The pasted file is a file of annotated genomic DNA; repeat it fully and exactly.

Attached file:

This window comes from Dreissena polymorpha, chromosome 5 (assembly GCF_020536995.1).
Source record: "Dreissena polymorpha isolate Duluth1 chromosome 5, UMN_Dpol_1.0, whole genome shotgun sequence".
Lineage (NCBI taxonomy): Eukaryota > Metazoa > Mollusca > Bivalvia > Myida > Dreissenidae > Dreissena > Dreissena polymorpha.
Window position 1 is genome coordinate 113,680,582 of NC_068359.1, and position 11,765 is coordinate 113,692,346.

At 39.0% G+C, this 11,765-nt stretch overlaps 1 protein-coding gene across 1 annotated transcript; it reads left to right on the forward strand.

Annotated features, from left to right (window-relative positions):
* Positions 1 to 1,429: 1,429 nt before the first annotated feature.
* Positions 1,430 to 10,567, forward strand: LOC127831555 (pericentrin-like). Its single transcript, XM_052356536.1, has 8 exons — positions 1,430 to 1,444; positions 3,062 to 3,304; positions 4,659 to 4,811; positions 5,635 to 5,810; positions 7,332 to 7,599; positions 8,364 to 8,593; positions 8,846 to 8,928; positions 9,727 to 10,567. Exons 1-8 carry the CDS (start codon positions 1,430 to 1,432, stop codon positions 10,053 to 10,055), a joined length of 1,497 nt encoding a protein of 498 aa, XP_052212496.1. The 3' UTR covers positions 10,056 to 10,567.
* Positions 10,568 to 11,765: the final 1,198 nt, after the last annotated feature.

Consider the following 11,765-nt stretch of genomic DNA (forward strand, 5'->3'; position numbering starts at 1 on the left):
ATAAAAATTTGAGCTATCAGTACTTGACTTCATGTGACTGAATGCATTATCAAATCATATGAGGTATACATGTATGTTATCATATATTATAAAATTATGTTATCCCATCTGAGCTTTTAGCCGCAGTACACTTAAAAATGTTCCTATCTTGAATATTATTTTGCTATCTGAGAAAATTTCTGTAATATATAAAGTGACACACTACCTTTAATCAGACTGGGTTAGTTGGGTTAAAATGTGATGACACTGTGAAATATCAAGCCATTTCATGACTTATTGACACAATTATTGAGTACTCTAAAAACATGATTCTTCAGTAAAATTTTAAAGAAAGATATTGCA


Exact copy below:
This window comes from Dreissena polymorpha, chromosome 5 (assembly GCF_020536995.1).
Source record: "Dreissena polymorpha isolate Duluth1 chromosome 5, UMN_Dpol_1.0, whole genome shotgun sequence".
Lineage (NCBI taxonomy): Eukaryota > Metazoa > Mollusca > Bivalvia > Myida > Dreissenidae > Dreissena > Dreissena polymorpha.
Window position 1 is genome coordinate 113,680,582 of NC_068359.1, and position 11,765 is coordinate 113,692,346.

At 39.0% G+C, this 11,765-nt stretch overlaps 1 protein-coding gene across 1 annotated transcript; it reads left to right on the forward strand.

Annotated features, from left to right (window-relative positions):
* Positions 1 to 1,429: 1,429 nt before the first annotated feature.
* Positions 1,430 to 10,567, forward strand: LOC127831555 (pericentrin-like). Its single transcript, XM_052356536.1, has 8 exons — positions 1,430 to 1,444; positions 3,062 to 3,304; positions 4,659 to 4,811; positions 5,635 to 5,810; positions 7,332 to 7,599; positions 8,364 to 8,593; positions 8,846 to 8,928; positions 9,727 to 10,567. Exons 1-8 carry the CDS (start codon positions 1,430 to 1,432, stop codon positions 10,053 to 10,055), a joined length of 1,497 nt encoding a protein of 498 aa, XP_052212496.1. The 3' UTR covers positions 10,056 to 10,567.
* Positions 10,568 to 11,765: the final 1,198 nt, after the last annotated feature.

Consider the following 11,765-nt stretch of genomic DNA (forward strand, 5'->3'; position numbering starts at 1 on the left):
ATAAAAATTTGAGCTATCAGTACTTGACTTCATGTGACTGAATGCATTATCAAATCATATGAGGTATACATGTATGTTATCATATATTATAAAATTATGTTATCCCATCTGAGCTTTTAGCCGCAGTACACTTAAAAATGTTCCTATCTTGAATATTATTTTGCTATCTGAGAAAATTTCTGTAATATATAAAGTGACACACTACCTTTAATCAGACTGGGTTAGTTGGGTTAAAATGTGATGACACTGTGAAATATCAAGCCATTTCATGACTTATTGACACAATTATTGAGTACTCTAAAAACATGATTCTTCAGTAAAATTTTAAAGAAAGATATTGCA